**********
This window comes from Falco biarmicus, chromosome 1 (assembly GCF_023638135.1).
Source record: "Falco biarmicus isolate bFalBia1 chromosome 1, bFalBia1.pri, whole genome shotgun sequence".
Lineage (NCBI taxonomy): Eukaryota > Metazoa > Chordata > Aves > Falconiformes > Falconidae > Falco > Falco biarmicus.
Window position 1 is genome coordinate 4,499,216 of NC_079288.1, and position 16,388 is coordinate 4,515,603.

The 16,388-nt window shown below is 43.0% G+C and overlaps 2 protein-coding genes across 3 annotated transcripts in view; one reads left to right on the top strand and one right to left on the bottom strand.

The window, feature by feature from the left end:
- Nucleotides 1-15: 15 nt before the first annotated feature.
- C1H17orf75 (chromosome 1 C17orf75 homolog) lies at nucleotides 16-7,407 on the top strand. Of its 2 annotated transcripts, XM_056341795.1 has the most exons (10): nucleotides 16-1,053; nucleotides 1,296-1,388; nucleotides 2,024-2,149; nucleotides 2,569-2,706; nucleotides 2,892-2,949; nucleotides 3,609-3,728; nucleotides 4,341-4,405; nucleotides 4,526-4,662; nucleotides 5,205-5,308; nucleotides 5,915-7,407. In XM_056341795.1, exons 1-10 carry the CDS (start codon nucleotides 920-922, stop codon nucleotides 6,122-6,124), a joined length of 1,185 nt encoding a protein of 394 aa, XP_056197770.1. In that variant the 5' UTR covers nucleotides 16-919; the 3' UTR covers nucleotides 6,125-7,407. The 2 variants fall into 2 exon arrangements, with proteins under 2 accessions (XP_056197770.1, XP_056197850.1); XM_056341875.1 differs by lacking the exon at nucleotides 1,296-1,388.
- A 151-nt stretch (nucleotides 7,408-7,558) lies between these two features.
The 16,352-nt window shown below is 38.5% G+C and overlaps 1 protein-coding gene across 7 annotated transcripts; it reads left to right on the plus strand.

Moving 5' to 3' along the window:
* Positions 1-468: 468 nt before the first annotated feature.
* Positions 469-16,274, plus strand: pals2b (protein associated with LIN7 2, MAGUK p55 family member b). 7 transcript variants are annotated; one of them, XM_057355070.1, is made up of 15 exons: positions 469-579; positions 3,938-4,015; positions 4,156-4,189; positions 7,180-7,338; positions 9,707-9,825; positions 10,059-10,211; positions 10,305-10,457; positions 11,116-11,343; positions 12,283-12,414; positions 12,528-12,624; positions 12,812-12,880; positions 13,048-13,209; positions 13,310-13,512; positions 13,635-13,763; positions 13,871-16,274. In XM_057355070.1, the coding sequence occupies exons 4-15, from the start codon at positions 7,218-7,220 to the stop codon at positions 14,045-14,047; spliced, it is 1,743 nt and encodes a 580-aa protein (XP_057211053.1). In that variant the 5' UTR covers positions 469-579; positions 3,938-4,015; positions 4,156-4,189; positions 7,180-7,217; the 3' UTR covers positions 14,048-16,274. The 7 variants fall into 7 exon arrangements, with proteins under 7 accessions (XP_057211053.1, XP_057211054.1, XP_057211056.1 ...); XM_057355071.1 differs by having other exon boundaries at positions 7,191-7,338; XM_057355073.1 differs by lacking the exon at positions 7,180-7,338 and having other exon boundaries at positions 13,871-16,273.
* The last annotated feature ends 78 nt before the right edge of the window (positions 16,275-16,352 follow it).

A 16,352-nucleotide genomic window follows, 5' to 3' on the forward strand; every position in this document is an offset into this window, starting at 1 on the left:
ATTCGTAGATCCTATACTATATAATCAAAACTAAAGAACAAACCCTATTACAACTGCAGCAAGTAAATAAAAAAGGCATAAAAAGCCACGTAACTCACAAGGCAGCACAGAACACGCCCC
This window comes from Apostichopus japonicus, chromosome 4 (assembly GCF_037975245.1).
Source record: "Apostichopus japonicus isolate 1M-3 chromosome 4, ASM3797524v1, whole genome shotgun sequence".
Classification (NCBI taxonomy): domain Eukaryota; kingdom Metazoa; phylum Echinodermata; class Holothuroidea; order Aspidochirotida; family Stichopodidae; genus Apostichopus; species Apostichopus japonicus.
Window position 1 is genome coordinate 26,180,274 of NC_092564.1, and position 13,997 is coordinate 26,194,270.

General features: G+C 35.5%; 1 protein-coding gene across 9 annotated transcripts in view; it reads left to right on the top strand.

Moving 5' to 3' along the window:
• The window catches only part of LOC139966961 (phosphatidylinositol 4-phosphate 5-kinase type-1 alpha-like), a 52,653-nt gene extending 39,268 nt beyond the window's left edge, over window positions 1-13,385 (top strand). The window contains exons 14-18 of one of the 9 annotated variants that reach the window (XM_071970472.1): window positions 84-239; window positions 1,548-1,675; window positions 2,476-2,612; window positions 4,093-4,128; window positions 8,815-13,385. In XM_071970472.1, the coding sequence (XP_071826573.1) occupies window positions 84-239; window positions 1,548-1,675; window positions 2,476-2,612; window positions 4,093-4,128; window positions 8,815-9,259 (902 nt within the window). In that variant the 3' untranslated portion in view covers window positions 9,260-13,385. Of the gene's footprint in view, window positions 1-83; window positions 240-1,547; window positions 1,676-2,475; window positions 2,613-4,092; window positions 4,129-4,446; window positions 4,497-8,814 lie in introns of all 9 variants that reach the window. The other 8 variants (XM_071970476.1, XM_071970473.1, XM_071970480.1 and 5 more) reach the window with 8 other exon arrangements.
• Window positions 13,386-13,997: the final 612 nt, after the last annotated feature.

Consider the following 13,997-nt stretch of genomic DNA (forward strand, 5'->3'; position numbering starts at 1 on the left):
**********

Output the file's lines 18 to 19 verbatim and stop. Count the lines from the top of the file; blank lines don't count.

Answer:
Source record: "Apostichopus japonicus isolate 1M-3 chromosome 4, ASM3797524v1, whole genome shotgun sequence".
Classification (NCBI taxonomy): domain Eukaryota; kingdom Metazoa; phylum Echinodermata; class Holothuroidea; order Aspidochirotida; family Stichopodidae; genus Apostichopus; species Apostichopus japonicus.